• I’m curious how you are differentiating the two here? In your above comment you state they are different but don’t explain the two…genuinely curious here as I see the terms conflated/used synonymously, and i am always looking out for new lenses throgh which to view the writing process!

        • When I’m outlining a book, this is how I differentiate the two: plot is a series of cause/effect events, but story is a series of emotional events. Story comes first because it’s the heart of the book, but a good plot is like a strong backbone for the story.

          In a great plot, all the events are linked, cause to effect, from the start to the very end. Like a cascade of events that starts with one little pebble being kicked, and ends up a landslide.

          Real life isn’t like that, of course; real life is jumbled and full of randomness. Some books are more like that (Stephen King’s books are a great example, because he’s stated that he hates plotting and won’t write that way, because it’s untrue to life) – but you can have a great story that doesn’t depend on a plot. The story’s the essential thing, but a good plot can be tons of fun to read, so I’m for them.

  3. I think people are confusing the verb “to plot” with the noun “plot”

    “To plot” (Verb) means “devise the sequence of events in (a play, novel, movie, or similar work). Synonyms “to plan”, “to map out” or “to outline”. Thats the kind of thing Liana says inhibits her muse. Many authors feel the same way and don’t work with an outline.

    “A plot” (Noun) means “the main events of a play, novel, movie, or similar work, devised and presented by the writer as an interrelated sequence. synonyms:storyline, story, scenario, action, thread”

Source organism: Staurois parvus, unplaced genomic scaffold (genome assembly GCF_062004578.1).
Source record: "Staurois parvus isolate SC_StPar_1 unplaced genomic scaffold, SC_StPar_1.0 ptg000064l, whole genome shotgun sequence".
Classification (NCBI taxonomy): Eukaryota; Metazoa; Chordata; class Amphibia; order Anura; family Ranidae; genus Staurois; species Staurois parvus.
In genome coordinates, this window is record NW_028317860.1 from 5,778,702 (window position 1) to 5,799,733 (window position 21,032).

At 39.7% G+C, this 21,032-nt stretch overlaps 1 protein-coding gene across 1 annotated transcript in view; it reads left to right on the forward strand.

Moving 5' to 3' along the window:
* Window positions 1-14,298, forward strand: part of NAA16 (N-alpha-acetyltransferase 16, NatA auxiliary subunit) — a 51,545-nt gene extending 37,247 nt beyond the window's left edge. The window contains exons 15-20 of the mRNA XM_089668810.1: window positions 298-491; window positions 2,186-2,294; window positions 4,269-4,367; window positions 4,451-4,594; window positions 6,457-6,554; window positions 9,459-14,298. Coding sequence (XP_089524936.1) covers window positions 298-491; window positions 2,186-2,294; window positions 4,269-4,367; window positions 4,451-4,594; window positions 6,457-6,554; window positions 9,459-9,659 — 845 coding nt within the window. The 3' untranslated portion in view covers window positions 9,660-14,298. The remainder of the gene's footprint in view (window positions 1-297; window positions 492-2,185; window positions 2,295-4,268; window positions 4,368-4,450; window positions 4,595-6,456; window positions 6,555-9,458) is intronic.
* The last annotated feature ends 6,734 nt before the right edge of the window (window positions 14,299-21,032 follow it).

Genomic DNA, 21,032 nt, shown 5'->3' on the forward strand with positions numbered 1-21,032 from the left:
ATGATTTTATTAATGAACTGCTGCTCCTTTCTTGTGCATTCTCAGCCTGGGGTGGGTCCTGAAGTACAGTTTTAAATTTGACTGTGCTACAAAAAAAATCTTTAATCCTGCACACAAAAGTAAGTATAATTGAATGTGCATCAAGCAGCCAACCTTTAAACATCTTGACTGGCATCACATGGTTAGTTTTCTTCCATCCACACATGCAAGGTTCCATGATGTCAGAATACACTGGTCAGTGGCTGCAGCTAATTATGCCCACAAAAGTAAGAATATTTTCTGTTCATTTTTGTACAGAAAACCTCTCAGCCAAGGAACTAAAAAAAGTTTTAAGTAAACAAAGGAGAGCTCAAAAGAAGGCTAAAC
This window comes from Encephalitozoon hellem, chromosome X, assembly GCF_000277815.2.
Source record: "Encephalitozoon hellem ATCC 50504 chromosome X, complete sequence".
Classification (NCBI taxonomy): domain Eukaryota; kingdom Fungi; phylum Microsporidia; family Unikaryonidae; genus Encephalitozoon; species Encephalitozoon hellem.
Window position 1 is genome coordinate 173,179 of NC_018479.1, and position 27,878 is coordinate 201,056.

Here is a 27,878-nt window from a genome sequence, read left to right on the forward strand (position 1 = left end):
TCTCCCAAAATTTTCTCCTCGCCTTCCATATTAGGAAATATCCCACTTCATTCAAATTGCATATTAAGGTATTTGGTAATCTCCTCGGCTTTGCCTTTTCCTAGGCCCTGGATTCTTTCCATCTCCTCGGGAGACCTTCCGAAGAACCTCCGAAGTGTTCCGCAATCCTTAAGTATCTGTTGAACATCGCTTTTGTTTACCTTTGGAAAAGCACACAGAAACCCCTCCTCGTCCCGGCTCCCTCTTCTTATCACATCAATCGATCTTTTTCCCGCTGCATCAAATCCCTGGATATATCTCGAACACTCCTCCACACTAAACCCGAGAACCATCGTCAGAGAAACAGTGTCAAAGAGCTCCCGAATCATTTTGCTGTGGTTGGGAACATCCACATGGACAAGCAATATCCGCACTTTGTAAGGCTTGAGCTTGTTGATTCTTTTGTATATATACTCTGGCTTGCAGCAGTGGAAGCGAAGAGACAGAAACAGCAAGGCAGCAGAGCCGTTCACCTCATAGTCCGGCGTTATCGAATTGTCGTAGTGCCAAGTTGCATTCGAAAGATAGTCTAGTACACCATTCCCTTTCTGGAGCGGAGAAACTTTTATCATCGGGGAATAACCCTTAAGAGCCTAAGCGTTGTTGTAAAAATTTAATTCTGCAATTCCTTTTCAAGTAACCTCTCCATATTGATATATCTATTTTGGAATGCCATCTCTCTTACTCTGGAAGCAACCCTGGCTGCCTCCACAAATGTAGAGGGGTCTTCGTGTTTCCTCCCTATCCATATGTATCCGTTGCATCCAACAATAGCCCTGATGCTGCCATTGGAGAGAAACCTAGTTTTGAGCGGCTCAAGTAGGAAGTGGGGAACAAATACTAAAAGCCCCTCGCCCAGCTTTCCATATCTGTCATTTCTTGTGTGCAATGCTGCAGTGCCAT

This post is about how to polish your plot (noun). Otherwise known as “story.” According to the first dictionary that comes up in a Google search.

    How you achieve that plot/story is up to you.

    But of course some authors prefer write with no plotting of either kind. As Donald Barthelme does in some of his stories, for example.

    • Well said, Anne. I think part of the problem is that due to the verb, there’s a second, connotative definition of the noun: the plan that exists once plotting has taken place. I love how flexible our language is. It just makes things difficult sometimes. 🙂

  4. I really needed to read this right now. It may help me focus and search for the multiple ‘throughlines’ on my current WIP. Thank you!

  5. This is such a huge misconception among authors.

    Plot–“cat burglar steals the diamond”–is not story. It’s a device that facilitates story.

    Story is a character going from flawed to either repaired or more flawed via a struggle. While the plot typically mirrors or parallels the struggle, it is not the struggle. The struggle is the character resisting and then accepting the fact that he needs to change. Only when he accepts that fact does the climactic confrontation of the plot happen.

    A simple story of a character moving through a plot, trying to accomplish some external goal, is not compelling. What compels us is the internal struggle and the internal goal.

    Bloggers and writers give a lot of lip service to characters “growing,” and to having “complex characters,” but they so seldom discuss what that actually MEANS, to have complexity and growth, that I doubt most of them really understand what they’re talking about. That’s no dig on them–it’s not something that jumps out and grabs you until you start really taking stories apart piece by piece and looking at what holds them together. Most of us never do that.

    (And I do think it’s a good compilation of varied quotes, MJ! I was just remarking on the discussion in this thread about plot/story. 🙂 )

    • I agree with you to some extent, except that a plot is more than a single event, “stealing the diamond.” The point I was making was that a good plot, a good sequence of events, causes change and growth.

      And though I wasn’t able to find a quote that said it concisely, the right moments cause growth and show the theme. Which is why a GOOD plot is story, too. It includes the moments of reflection and emotion, the new actions spurred by that growth, and the new life-direction created by actions and growth.

      And thank you. I like conversations that explore our understanding of story, so I totally get it. 🙂